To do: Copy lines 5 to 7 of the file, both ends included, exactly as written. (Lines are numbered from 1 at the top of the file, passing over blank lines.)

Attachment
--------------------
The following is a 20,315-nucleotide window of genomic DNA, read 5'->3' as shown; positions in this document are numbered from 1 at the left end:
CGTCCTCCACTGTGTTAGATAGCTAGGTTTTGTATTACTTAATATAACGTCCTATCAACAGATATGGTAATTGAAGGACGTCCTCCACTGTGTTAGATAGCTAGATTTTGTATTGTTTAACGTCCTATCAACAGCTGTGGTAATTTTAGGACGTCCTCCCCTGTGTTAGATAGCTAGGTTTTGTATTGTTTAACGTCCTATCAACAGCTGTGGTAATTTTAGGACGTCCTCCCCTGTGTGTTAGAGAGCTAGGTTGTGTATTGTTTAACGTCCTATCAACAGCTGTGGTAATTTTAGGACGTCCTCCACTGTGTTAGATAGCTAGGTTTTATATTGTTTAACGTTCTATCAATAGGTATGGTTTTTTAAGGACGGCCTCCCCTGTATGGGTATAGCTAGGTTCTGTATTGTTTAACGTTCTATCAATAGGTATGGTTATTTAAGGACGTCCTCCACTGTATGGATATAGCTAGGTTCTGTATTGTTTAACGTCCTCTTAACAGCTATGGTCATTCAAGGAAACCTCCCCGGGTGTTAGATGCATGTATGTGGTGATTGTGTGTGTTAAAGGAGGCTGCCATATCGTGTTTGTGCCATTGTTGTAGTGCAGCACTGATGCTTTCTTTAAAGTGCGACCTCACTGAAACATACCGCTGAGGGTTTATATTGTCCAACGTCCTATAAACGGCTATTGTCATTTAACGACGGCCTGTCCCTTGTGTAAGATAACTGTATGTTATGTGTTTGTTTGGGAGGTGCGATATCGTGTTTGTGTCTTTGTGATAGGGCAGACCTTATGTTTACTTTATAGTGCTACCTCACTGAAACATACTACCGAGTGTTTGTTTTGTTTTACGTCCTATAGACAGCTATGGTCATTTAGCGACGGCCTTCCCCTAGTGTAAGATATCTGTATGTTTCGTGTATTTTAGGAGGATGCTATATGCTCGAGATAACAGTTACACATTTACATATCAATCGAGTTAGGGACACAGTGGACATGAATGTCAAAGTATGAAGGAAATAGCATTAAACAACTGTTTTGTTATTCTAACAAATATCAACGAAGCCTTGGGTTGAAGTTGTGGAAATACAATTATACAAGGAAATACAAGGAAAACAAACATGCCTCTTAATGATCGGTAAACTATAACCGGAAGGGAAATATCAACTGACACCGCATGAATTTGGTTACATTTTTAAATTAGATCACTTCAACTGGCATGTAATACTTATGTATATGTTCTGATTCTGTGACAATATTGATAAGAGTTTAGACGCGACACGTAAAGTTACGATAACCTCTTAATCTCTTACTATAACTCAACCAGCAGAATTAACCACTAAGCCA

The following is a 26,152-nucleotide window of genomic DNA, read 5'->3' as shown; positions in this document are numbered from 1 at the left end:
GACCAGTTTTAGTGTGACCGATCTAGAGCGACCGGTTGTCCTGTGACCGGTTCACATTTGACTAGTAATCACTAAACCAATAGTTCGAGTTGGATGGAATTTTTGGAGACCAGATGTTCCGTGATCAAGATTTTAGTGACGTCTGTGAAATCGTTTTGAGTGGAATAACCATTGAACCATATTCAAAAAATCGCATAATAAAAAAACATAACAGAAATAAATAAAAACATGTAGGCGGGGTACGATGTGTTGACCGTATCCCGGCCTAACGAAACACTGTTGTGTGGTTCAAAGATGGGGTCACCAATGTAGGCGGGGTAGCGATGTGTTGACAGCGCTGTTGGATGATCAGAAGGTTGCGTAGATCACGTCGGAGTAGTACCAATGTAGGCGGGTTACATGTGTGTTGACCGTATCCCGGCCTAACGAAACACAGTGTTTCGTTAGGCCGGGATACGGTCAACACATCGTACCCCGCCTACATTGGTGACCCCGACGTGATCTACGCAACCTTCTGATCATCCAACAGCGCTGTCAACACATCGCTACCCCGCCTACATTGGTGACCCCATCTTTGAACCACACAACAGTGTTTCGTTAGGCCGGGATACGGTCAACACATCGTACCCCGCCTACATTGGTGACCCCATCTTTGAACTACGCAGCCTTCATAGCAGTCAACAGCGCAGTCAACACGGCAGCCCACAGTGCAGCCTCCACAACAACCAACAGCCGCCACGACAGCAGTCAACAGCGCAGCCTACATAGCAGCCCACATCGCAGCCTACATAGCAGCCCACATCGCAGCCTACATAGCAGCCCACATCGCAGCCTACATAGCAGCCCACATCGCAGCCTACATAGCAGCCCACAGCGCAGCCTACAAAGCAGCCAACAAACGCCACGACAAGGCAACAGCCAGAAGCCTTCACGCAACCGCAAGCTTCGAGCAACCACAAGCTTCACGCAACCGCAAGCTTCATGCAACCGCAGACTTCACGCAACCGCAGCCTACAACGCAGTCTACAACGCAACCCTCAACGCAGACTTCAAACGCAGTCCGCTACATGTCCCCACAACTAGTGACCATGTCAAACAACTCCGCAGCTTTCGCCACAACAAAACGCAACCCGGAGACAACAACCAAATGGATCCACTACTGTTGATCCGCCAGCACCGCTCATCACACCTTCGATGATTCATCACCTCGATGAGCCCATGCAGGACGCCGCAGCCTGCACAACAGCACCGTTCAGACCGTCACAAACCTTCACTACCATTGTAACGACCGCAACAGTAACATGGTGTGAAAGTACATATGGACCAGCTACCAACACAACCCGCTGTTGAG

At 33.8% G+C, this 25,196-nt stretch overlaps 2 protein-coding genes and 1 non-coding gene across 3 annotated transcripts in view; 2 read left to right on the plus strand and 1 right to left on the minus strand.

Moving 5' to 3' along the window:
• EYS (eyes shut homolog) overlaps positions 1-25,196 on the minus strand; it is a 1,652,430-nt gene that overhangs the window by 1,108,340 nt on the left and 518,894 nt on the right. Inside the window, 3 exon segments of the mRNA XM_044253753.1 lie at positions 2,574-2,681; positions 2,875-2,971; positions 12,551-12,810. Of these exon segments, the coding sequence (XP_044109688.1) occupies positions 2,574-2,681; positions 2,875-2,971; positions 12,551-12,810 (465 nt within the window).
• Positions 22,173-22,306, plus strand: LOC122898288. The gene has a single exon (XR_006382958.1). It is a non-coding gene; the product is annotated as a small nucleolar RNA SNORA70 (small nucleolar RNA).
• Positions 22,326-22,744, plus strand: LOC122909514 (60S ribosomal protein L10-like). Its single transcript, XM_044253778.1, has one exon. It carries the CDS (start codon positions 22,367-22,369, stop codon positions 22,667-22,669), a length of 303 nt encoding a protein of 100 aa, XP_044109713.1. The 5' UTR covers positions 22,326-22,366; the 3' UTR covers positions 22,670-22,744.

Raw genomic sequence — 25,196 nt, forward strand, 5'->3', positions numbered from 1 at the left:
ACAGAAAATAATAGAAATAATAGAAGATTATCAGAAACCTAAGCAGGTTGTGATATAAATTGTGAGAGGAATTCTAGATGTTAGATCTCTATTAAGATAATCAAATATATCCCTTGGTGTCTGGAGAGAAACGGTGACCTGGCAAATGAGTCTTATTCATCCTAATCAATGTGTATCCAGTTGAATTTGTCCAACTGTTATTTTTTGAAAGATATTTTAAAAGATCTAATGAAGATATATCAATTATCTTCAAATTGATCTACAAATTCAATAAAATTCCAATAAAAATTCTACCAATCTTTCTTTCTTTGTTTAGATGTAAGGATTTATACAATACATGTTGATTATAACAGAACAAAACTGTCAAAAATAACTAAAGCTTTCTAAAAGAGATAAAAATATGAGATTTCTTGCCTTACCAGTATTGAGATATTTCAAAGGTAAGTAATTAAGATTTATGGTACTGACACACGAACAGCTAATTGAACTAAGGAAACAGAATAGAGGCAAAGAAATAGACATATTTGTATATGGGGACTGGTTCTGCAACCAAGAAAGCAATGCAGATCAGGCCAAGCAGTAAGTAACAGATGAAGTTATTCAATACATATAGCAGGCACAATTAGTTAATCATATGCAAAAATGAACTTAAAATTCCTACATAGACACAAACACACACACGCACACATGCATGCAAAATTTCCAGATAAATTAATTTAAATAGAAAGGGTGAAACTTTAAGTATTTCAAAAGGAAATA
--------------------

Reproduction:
At 33.8% G+C, this 25,196-nt stretch overlaps 2 protein-coding genes and 1 non-coding gene across 3 annotated transcripts in view; 2 read left to right on the plus strand and 1 right to left on the minus strand.

Moving 5' to 3' along the window:
• EYS (eyes shut homolog) overlaps positions 1-25,196 on the minus strand; it is a 1,652,430-nt gene that overhangs the window by 1,108,340 nt on the left and 518,894 nt on the right. Inside the window, 3 exon segments of the mRNA XM_044253753.1 lie at positions 2,574-2,681; positions 2,875-2,971; positions 12,551-12,810. Of these exon segments, the coding sequence (XP_044109688.1) occupies positions 2,574-2,681; positions 2,875-2,971; positions 12,551-12,810 (465 nt within the window).